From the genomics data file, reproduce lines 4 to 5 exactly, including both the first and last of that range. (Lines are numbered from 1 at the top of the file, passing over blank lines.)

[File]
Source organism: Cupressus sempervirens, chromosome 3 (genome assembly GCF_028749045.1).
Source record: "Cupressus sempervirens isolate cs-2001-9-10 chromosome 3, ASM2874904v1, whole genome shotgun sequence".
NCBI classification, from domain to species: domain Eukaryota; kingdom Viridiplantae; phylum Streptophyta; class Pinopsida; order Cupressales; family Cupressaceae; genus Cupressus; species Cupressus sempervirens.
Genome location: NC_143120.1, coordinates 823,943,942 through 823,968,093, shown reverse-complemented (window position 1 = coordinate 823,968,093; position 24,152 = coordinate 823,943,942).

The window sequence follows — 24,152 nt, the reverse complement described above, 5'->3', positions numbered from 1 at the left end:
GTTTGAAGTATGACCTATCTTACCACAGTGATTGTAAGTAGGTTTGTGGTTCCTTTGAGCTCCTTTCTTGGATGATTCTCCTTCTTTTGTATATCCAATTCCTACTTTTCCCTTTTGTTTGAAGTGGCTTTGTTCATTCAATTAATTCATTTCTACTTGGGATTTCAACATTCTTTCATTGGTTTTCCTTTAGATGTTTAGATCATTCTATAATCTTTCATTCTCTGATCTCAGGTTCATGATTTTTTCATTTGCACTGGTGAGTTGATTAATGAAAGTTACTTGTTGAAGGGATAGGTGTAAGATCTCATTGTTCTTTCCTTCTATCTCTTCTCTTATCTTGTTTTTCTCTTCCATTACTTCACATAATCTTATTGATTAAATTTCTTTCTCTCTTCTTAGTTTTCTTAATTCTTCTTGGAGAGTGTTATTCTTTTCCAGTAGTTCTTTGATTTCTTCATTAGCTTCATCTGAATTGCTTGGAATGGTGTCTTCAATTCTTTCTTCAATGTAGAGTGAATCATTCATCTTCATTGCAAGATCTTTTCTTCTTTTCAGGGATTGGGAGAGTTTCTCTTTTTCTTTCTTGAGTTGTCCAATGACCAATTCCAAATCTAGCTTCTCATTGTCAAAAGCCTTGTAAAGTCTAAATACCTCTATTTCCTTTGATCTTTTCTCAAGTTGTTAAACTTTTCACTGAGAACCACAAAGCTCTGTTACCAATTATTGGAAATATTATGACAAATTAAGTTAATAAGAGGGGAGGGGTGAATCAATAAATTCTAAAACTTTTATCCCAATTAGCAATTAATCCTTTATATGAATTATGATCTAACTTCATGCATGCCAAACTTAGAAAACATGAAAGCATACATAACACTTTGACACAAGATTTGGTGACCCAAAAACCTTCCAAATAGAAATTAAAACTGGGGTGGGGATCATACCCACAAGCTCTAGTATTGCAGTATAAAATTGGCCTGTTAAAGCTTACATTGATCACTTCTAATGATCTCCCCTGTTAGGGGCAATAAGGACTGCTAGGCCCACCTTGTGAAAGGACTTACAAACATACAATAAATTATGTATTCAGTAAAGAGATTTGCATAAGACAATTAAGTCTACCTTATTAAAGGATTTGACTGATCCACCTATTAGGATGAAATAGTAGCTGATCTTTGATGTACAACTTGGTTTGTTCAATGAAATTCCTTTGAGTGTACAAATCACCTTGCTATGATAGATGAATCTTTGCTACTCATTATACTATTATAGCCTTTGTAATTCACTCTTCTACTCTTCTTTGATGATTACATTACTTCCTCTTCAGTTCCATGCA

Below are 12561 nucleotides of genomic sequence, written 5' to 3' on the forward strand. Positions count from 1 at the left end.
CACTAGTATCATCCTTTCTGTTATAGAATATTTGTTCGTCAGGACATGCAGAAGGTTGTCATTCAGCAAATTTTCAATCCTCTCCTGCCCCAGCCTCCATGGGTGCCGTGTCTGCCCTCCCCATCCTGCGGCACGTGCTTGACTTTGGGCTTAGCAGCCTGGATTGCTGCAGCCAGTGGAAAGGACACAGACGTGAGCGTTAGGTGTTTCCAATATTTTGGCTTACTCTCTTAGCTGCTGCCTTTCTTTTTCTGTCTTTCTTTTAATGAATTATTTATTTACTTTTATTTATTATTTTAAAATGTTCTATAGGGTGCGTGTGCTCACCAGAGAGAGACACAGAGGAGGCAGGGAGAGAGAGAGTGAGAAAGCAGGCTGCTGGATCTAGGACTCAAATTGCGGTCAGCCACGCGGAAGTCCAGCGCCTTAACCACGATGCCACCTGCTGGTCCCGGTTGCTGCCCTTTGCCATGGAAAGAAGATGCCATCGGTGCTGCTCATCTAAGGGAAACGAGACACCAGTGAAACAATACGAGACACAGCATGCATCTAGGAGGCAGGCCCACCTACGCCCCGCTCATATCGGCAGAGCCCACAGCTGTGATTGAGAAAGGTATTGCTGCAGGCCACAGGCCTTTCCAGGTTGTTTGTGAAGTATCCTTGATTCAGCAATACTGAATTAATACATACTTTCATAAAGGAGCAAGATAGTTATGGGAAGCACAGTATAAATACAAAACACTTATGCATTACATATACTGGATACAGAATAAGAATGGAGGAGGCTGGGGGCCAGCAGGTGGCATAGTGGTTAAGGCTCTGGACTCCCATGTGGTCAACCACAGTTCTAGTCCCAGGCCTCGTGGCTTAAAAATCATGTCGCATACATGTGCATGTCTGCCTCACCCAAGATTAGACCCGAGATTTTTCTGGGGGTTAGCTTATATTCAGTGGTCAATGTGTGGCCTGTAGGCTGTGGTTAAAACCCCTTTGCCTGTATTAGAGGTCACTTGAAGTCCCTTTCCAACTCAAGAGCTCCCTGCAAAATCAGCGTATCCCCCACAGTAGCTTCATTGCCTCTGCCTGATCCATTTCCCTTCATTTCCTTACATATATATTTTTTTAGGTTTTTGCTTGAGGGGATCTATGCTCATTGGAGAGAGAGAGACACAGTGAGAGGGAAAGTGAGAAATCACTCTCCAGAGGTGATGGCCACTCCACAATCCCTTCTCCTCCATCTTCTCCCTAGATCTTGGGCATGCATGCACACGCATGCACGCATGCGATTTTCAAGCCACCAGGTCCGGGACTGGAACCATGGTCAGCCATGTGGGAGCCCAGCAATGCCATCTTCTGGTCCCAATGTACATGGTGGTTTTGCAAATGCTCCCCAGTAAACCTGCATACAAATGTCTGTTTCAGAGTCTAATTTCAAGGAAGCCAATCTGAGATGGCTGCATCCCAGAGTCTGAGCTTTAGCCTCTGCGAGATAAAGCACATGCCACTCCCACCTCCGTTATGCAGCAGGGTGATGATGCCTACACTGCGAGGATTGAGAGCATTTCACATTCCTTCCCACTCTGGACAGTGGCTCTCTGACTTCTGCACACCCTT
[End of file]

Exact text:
Genome location: NC_143120.1, coordinates 823,943,942 through 823,968,093, shown reverse-complemented (window position 1 = coordinate 823,968,093; position 24,152 = coordinate 823,943,942).

The window sequence follows — 24,152 nt, the reverse complement described above, 5'->3', positions numbered from 1 at the left end: